Fighting depression: aerobic exercise is proven to be more effective than antidepressants
Aerobic exercise is more effective than drugs in fighting depression
...That is the startling and very welcome conclusion of a ground-breaking US study which compared the effects of exercise and antidepressants in adults suffering from major depressive disorder (MDD) over a period of 10 months.
Aerobic exercise has been prescribed for a wide range of medical disorders (including heart disease, arthritis and diabetes) and tipped as a potential treatment for various psychiatric conditions, especially depression. Population studies have shown an inverse relationship between physical activity and depression, and there is evidence that active people who become inactive are more at risk of depression that those who remain active.
The current study, by researchers from Duke University in North Carolina, was an extension of a previous trial in which 156 depressed adults aged 50 and over were randomly assigned to four months of exercise training (three supervised session per week, including 30 minutes of cycling, walking or jogging at 70-85% of heart rate reserve) or medication (with the antidepressant drug sertraline) or a combination of the two.
After four months, patients in all three groups showed significant and similar reductions in depressive symptoms: 60.4% of patients in the exercise group, 65.5% in the medication group and 68.8% in the combined group no longer met the criteria for major depressive disorder.
Questions remained, however, about the long-term impact of these interventions, and the current study was designed to follow up all the participants six months later to assess whether the benefits had persisted. At this stage exercise emerged as the clear winning therapy, with patients in the exercise group exhibiting significantly lower rates of depression (30%) than those in the medication and combined groups (52% and 55% respectively).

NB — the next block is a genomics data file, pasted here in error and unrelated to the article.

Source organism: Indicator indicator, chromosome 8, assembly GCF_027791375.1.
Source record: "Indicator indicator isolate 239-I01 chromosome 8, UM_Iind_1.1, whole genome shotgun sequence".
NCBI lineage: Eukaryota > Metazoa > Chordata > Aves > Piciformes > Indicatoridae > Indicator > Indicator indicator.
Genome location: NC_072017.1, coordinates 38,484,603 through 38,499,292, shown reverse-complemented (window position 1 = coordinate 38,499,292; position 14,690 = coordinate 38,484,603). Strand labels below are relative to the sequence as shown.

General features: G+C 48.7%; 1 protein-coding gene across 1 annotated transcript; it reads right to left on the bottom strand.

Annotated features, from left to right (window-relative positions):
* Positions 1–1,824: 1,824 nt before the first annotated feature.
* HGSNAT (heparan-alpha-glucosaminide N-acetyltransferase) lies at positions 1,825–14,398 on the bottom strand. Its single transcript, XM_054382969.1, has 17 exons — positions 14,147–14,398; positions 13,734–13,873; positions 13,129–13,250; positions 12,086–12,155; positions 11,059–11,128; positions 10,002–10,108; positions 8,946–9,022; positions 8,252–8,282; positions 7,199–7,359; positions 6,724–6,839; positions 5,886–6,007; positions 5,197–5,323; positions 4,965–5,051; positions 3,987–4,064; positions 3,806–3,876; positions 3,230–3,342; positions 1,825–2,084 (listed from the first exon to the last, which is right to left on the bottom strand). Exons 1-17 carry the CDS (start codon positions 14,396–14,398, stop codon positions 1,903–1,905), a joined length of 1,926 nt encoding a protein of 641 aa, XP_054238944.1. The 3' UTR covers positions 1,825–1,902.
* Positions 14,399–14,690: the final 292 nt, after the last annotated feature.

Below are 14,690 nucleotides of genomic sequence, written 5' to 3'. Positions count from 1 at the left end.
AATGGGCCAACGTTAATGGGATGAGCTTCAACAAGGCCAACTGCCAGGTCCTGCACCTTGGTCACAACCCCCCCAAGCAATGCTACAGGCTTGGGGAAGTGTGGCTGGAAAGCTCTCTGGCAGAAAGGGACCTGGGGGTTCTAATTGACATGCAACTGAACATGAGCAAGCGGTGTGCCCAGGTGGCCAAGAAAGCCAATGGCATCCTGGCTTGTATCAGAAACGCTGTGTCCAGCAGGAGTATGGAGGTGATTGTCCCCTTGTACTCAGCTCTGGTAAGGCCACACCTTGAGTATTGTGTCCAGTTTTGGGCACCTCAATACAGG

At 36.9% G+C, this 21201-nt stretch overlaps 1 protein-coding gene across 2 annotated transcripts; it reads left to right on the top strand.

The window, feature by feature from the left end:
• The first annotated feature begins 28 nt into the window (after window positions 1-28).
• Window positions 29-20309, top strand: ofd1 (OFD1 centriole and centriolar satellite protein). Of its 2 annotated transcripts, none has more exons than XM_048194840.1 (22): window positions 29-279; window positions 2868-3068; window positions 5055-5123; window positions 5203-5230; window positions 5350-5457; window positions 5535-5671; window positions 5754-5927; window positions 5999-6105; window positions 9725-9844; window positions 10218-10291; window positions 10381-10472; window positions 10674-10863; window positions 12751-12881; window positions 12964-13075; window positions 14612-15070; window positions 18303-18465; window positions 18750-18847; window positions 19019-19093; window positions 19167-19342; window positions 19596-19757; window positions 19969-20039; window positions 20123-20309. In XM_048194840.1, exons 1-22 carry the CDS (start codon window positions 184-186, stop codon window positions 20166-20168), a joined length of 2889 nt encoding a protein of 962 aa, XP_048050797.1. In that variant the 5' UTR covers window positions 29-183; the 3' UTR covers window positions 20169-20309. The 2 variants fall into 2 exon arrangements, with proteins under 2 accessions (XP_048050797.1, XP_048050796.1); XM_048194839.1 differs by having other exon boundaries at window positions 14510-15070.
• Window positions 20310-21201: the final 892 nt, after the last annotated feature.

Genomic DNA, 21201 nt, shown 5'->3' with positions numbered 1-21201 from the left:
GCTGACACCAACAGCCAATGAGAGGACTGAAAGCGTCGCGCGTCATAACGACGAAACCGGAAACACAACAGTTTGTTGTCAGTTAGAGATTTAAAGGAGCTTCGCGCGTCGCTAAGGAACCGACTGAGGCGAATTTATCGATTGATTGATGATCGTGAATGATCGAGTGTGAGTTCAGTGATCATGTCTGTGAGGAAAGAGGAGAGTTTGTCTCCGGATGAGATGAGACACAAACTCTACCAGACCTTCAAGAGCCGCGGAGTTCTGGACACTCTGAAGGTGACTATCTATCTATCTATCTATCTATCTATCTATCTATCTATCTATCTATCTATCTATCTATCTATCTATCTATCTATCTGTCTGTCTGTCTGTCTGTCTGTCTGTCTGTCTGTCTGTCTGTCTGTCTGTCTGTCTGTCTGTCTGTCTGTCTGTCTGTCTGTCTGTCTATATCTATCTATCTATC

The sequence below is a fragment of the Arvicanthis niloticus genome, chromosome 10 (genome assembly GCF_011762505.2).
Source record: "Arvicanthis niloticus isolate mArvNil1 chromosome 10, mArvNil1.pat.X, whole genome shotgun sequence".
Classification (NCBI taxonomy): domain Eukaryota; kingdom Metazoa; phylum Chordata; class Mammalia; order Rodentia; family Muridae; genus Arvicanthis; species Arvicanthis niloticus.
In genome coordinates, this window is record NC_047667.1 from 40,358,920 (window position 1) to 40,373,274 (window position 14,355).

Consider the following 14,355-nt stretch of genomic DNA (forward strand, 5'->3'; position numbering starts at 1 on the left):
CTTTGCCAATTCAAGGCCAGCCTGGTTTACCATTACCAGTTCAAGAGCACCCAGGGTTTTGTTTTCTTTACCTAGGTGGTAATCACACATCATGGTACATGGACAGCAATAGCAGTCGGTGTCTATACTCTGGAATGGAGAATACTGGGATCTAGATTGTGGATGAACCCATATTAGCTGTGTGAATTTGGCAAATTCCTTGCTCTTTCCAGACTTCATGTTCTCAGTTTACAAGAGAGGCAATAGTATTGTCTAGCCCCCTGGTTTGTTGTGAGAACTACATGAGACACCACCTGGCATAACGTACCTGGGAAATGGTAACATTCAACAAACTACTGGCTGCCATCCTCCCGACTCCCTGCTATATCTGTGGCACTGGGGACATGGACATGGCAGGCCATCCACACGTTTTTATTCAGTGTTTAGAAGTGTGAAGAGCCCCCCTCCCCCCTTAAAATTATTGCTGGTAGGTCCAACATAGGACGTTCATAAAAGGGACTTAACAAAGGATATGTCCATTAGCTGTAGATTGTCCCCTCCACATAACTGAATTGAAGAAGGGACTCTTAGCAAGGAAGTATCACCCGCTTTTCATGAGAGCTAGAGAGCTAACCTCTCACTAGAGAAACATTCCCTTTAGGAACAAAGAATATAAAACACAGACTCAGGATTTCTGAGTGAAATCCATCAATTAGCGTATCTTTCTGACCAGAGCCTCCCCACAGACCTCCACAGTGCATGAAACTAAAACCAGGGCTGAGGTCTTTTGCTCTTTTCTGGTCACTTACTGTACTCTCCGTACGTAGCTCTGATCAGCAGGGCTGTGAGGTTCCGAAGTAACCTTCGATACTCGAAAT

A more detailed analysis at 10 months of the 83 patients who had been assessed as being in remission after four months showed that those in the exercise group were more likely than those in either of the other groups to be considered either partially or fully recovered. Furthermore, only 8% of those in the exercise group had relapsed, compared with 38% in the medication group and 31% in the combination group.
During the six-month follow-up period the participants had been free to move between therapies, and it was interesting that just under half of those in the medication group took up exercise while around two thirds of those assigned to exercise in the original study remained active. As far as medication was concerned, 40% of those in the combination group took antidepressants during the follow-up period, compared with 26% in the medication group and 7% in the exercise group. Analysis taking account of these changes showed that patients who engaged in regular aerobic exercise during the six-month follow-up were less likely to be depressed at the end of that period, with each 50-minute increment in exercise per week associated with a 50% decrease in the odds of being classified as depressed.
'Results of this relatively large, single-centre clinical trial indicate that exercise is a feasible therapy for patients suffering from MDD and may be at least as effective as standard pharma-cotherapy,' report the researchers. It was not clear why people in the combined exercise-and-medication group fared worse than those assigned to exercise alone. But the researchers speculate that taking antidepressants might have compromised the psychological benefits (including feelings of personal mastery and enhanced self-esteem) that might be expected to come with following an exercise programme.
They stop short of claiming that exercise cures depression, because it is possible that those who continued to exercise during the follow-up period did so because they were already less depressed. More likely is 'a potential reciprocal relationship between exercise and depression: feeling less depressed may make it more likely that patients will continue to exercise, and continuing to exercise may make it less likely that the patient will suffer a return of depressive symptoms.'
There were major limitations to the study, including self-selection of the participants - who might have been biased in favour of exercise - and self-reporting of exercise during the follow-up period, introducing possible inaccuracies into the data.
Nevertheless, conclude the researchers, 'the present findings suggest that a modest exercise programme (eg three times per week with 30 minutes at 70% of maximum heart rate reserve each time) is an effective, robust treatment for patients with major depression who are positively inclined to participate in it, and that clinical benefits are particularly likely to endure among patients who adopt exercise as a regular, ongoing life activity.'
Psychosomatic Medicine 62:633-638 (2000)
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